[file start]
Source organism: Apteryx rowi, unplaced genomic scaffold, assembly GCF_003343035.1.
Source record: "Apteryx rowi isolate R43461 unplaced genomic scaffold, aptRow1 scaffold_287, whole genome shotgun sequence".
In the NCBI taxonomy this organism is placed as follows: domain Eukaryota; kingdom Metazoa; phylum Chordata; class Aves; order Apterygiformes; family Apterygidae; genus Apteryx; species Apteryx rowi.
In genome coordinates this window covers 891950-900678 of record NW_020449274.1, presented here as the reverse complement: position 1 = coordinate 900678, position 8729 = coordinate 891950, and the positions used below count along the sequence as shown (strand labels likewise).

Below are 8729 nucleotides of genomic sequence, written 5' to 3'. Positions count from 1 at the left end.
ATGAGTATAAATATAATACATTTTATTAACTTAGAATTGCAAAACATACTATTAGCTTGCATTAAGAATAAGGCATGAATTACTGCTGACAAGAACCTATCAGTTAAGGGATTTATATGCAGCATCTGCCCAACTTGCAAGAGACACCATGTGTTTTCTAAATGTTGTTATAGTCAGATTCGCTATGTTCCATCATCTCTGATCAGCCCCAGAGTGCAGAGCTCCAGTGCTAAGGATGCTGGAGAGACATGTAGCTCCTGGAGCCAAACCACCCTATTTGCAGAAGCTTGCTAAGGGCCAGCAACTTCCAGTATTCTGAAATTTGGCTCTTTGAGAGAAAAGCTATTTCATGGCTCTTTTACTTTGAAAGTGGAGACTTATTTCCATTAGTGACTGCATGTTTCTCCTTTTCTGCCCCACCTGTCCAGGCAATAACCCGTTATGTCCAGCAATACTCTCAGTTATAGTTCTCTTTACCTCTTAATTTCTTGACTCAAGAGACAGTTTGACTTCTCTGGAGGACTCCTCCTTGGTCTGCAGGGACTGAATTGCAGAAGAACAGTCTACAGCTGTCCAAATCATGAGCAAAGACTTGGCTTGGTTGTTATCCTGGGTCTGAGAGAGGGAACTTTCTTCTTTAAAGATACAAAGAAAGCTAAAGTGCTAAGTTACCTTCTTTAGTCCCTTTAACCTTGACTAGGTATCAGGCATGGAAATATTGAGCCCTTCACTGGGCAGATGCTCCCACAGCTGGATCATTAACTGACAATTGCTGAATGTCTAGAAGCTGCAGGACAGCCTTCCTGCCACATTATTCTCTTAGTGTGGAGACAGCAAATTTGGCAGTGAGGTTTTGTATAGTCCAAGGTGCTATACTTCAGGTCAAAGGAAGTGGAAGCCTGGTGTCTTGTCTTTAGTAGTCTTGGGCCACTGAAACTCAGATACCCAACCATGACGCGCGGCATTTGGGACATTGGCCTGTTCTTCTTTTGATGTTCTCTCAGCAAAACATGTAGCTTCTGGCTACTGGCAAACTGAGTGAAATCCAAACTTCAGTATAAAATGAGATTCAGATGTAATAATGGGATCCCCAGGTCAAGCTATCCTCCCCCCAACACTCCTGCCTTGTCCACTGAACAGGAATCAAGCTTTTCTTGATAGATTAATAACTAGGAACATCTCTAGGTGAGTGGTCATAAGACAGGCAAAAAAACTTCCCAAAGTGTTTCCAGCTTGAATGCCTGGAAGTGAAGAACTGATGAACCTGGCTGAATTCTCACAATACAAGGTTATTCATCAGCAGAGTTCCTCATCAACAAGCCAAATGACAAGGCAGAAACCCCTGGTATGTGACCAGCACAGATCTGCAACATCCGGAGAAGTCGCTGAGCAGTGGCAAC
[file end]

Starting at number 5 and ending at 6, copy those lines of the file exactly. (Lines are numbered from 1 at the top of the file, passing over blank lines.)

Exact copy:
Below are 8729 nucleotides of genomic sequence, written 5' to 3'. Positions count from 1 at the left end.
ATGAGTATAAATATAATACATTTTATTAACTTAGAATTGCAAAACATACTATTAGCTTGCATTAAGAATAAGGCATGAATTACTGCTGACAAGAACCTATCAGTTAAGGGATTTATATGCAGCATCTGCCCAACTTGCAAGAGACACCATGTGTTTTCTAAATGTTGTTATAGTCAGATTCGCTATGTTCCATCATCTCTGATCAGCCCCAGAGTGCAGAGCTCCAGTGCTAAGGATGCTGGAGAGACATGTAGCTCCTGGAGCCAAACCACCCTATTTGCAGAAGCTTGCTAAGGGCCAGCAACTTCCAGTATTCTGAAATTTGGCTCTTTGAGAGAAAAGCTATTTCATGGCTCTTTTACTTTGAAAGTGGAGACTTATTTCCATTAGTGACTGCATGTTTCTCCTTTTCTGCCCCACCTGTCCAGGCAATAACCCGTTATGTCCAGCAATACTCTCAGTTATAGTTCTCTTTACCTCTTAATTTCTTGACTCAAGAGACAGTTTGACTTCTCTGGAGGACTCCTCCTTGGTCTGCAGGGACTGAATTGCAGAAGAACAGTCTACAGCTGTCCAAATCATGAGCAAAGACTTGGCTTGGTTGTTATCCTGGGTCTGAGAGAGGGAACTTTCTTCTTTAAAGATACAAAGAAAGCTAAAGTGCTAAGTTACCTTCTTTAGTCCCTTTAACCTTGACTAGGTATCAGGCATGGAAATATTGAGCCCTTCACTGGGCAGATGCTCCCACAGCTGGATCATTAACTGACAATTGCTGAATGTCTAGAAGCTGCAGGACAGCCTTCCTGCCACATTATTCTCTTAGTGTGGAGACAGCAAATTTGGCAGTGAGGTTTTGTATAGTCCAAGGTGCTATACTTCAGGTCAAAGGAAGTGGAAGCCTGGTGTCTTGTCTTTAGTAGTCTTGGGCCACTGAAACTCAGATACCCAACCATGACGCGCGGCATTTGGGACATTGGCCTGTTCTTCTTTTGATGTTCTCTCAGCAAAACATGTAGCTTCTGGCTACTGGCAAACTGAGTGAAATCCAAACTTCAGTATAAAATGAGATTCAGATGTAATAATGGGATCCCCAGGTCAAGCTATCCTCCCCCCAACACTCCTGCCTTGTCCACTGAACAGGAATCAAGCTTTTCTTGATAGATTAATAACTAGGAACATCTCTAGGTGAGTGGTCATAAGACAGGCAAAAAAACTTCCCAAAGTGTTTCCAGCTTGAATGCCTGGAAGTGAAGAACTGATGAACCTGGCTGAATTCTCACAATACAAGGTTATTCATCAGCAGAGTTCCTCATCAACAAGCCAAATGACAAGGCAGAAACCCCTGGTATGTGACCAGCACAGATCTGCAACATCCGGAGAAGTCGCTGAGCAGTGGCAAC